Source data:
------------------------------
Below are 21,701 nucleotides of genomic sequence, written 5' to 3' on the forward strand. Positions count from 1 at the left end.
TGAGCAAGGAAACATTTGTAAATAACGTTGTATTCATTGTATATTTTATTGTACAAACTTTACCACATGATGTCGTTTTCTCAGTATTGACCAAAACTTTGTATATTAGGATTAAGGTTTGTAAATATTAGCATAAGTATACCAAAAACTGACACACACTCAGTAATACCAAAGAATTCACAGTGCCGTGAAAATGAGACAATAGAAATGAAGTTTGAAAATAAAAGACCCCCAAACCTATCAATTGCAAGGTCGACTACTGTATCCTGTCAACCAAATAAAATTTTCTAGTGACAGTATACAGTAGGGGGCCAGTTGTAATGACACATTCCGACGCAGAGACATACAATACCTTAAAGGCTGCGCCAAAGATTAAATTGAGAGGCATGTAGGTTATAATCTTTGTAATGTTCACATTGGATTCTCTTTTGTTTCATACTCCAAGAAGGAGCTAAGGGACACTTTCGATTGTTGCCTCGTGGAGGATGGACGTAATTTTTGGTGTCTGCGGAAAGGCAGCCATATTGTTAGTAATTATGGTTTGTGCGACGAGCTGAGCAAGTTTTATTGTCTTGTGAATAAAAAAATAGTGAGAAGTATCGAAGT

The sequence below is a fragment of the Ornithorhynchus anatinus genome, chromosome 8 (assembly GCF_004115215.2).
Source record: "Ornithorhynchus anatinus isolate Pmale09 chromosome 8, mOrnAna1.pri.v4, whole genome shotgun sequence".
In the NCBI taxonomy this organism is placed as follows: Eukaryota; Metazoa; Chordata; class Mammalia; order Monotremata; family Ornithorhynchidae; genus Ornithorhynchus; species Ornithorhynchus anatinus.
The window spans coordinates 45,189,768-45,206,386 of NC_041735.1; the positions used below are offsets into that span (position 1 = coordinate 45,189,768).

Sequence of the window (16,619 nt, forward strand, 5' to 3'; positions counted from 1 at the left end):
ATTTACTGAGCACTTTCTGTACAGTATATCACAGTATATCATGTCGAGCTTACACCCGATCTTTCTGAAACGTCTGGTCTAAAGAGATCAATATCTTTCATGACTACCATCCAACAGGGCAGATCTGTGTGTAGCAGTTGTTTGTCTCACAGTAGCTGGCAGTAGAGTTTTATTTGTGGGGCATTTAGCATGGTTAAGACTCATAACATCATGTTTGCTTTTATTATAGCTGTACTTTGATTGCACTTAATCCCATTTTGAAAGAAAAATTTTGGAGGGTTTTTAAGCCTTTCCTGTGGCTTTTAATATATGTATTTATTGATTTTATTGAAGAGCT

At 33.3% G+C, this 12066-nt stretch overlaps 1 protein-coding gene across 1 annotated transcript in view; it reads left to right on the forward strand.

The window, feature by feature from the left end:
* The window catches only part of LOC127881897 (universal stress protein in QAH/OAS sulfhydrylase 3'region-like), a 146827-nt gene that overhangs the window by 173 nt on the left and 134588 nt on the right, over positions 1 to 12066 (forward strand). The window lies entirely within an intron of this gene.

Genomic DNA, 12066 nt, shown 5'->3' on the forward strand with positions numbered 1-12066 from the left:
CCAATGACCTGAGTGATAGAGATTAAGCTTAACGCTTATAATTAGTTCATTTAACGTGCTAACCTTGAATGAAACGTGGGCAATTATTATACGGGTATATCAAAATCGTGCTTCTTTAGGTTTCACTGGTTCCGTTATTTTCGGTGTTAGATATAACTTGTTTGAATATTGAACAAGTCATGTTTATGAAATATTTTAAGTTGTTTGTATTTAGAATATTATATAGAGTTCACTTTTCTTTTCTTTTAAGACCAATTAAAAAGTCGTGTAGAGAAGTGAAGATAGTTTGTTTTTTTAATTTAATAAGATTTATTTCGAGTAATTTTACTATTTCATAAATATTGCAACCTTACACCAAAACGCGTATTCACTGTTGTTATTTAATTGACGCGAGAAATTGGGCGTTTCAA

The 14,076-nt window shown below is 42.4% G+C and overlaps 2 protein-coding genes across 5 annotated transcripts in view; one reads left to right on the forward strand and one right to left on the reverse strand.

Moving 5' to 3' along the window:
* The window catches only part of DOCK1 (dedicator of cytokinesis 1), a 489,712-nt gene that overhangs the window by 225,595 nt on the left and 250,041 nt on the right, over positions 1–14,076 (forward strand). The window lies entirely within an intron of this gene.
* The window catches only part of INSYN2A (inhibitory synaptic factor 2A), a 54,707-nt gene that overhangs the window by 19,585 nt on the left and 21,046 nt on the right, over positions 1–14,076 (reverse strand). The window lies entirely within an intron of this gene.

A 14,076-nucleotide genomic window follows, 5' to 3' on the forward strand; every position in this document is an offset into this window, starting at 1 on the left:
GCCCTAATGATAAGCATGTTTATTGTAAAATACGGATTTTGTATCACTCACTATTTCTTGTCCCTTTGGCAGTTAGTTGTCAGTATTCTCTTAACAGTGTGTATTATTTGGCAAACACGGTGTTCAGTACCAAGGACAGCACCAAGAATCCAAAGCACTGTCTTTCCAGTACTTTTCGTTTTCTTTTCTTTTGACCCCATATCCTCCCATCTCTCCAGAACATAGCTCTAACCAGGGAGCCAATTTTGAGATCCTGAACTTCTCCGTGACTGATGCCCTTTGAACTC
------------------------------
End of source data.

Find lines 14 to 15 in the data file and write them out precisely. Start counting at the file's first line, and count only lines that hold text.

The 14,076-nt window shown below is 42.4% G+C and overlaps 2 protein-coding genes across 5 annotated transcripts in view; one reads left to right on the forward strand and one right to left on the reverse strand.

Moving 5' to 3' along the window: